Where do you find the inspiration for your novels?
My first novel, One-Match Fire, was directly inspired by the little cabin I have on the edge of the Ozark Mountains in the state of Missouri. I wrote a story about a man with a cabin as a kind of instruction for what I wanted my children to do with my cabin when I was gone. That resulted in other stories about the place and the characters, which grew into a novel. I have set that novel at a cabin much like mine, and the story that transpires there is my ideal of what such a place can bring out in people.
For my short stories, I wish I could identify where the inspiration comes from. Often it is some unlikely source, such as an overheard comment or clever turn of phrase, or from shower thoughts that I must keep repeating in my head until I can finish up, dry off, and write them down. Inspiration is a mysterious thing to me, and I suppose I don’t really want to know too well how it works.
Have you a favourite place to settle down to write and do you find it easier to write in winter or summer?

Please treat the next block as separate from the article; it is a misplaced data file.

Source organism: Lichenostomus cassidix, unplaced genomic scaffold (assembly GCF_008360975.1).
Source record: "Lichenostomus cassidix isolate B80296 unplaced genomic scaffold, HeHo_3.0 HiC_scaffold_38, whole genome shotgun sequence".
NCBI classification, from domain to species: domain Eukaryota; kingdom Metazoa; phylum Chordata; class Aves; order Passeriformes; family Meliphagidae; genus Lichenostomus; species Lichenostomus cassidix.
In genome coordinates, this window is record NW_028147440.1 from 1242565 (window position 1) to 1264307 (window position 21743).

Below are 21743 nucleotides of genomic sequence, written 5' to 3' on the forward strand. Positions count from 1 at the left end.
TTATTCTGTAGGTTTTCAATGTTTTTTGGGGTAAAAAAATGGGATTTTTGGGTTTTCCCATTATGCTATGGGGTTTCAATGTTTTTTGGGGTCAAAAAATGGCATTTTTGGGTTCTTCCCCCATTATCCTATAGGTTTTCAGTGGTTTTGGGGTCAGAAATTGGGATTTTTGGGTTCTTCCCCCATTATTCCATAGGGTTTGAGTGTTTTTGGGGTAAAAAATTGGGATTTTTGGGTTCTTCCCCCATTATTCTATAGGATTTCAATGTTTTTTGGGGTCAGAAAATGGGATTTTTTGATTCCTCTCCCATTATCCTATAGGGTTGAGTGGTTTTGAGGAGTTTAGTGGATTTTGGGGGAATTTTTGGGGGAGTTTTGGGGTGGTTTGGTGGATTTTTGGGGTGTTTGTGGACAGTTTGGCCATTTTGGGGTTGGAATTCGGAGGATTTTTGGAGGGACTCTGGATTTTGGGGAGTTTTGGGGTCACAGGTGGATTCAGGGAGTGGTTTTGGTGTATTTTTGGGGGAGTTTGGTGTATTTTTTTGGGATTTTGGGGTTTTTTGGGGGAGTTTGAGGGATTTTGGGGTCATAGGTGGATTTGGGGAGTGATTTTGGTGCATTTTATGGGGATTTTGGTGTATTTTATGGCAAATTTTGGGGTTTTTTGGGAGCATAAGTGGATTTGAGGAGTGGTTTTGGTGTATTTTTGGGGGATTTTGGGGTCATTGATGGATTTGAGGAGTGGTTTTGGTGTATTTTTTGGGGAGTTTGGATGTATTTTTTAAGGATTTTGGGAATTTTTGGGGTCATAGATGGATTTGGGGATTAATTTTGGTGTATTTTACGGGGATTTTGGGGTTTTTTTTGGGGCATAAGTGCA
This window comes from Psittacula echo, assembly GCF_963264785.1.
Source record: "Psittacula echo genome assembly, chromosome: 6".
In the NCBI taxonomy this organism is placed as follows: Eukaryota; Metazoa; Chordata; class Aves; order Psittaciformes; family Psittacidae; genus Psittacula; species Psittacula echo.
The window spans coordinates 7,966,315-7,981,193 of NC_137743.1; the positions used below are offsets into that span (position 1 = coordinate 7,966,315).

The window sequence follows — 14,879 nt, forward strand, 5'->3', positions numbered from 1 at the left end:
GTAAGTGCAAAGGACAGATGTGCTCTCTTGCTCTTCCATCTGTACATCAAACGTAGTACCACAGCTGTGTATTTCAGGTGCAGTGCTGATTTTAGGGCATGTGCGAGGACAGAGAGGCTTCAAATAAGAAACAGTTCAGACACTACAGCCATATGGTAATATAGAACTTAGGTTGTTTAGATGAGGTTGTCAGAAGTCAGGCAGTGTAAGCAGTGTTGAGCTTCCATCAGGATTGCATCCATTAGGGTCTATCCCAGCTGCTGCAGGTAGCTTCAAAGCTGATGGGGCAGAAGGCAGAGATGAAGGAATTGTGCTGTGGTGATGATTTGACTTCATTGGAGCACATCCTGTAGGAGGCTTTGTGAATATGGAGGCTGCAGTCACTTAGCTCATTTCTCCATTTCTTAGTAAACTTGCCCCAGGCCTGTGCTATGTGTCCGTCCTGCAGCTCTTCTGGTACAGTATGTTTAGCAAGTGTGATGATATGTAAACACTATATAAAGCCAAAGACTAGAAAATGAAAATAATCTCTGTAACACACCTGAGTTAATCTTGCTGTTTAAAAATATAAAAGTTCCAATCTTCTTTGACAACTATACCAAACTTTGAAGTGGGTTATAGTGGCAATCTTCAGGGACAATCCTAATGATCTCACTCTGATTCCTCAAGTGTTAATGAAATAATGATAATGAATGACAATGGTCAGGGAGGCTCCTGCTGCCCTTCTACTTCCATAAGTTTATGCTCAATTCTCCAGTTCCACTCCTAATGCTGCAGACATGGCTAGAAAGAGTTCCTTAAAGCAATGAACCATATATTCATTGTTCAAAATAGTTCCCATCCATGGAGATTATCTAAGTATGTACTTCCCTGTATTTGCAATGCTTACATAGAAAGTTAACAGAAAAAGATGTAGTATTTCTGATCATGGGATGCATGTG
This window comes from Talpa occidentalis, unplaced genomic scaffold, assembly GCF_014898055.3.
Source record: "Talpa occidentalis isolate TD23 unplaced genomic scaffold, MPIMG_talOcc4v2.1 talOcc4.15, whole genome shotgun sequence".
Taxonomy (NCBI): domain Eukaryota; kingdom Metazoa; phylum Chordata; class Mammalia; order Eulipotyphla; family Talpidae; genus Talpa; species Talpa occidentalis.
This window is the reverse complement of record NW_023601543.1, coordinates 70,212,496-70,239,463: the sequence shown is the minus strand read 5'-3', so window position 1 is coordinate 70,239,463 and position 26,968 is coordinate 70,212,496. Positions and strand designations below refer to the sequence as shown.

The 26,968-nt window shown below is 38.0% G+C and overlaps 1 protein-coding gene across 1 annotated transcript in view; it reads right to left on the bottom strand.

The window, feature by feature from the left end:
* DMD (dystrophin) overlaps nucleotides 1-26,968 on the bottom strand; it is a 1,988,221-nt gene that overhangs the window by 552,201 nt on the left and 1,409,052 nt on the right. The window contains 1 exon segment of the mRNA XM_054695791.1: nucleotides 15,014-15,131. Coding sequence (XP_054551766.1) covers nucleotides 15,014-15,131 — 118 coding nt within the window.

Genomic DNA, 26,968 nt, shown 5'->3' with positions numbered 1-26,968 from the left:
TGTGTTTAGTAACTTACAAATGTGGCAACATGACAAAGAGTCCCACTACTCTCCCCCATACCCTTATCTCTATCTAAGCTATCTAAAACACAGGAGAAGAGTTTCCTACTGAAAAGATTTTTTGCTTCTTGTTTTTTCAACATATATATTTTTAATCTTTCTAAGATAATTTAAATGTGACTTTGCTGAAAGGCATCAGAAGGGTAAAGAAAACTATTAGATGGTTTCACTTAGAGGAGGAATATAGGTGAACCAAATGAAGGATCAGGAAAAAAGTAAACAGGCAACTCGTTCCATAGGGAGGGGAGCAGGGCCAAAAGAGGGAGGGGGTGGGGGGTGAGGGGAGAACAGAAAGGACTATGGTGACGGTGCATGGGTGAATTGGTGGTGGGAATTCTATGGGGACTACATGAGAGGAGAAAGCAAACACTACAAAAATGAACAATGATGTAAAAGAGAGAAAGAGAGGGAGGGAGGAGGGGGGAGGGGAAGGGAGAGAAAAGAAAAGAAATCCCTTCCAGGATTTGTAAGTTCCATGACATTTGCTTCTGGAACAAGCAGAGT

I do all of my writing in a repurposed bedroom in my house. I have my table and chair and laptop and space for my pitcher of iced tea (unsweetened, of course). I listen to brown noise to help my concentration, and then I let my fingers fly across the keyboard.
I generally have a notepad and pencil near me when I’m not writing so I can jot down little ideas that come to me in random moments. Unfortunately, I’ve found that I cannot write at my cabin – there’s too much going on in the forest! – but I have notepads there too.
My guess would be that winter writing is easier for me since I will likely don a warm pair of sweats and a soft, voluminous hoodie. Cocooned like that, I can better focus on my struggle with words.
When writing to a deadline are you easily distracted and if so how do you bring back focus on your writing?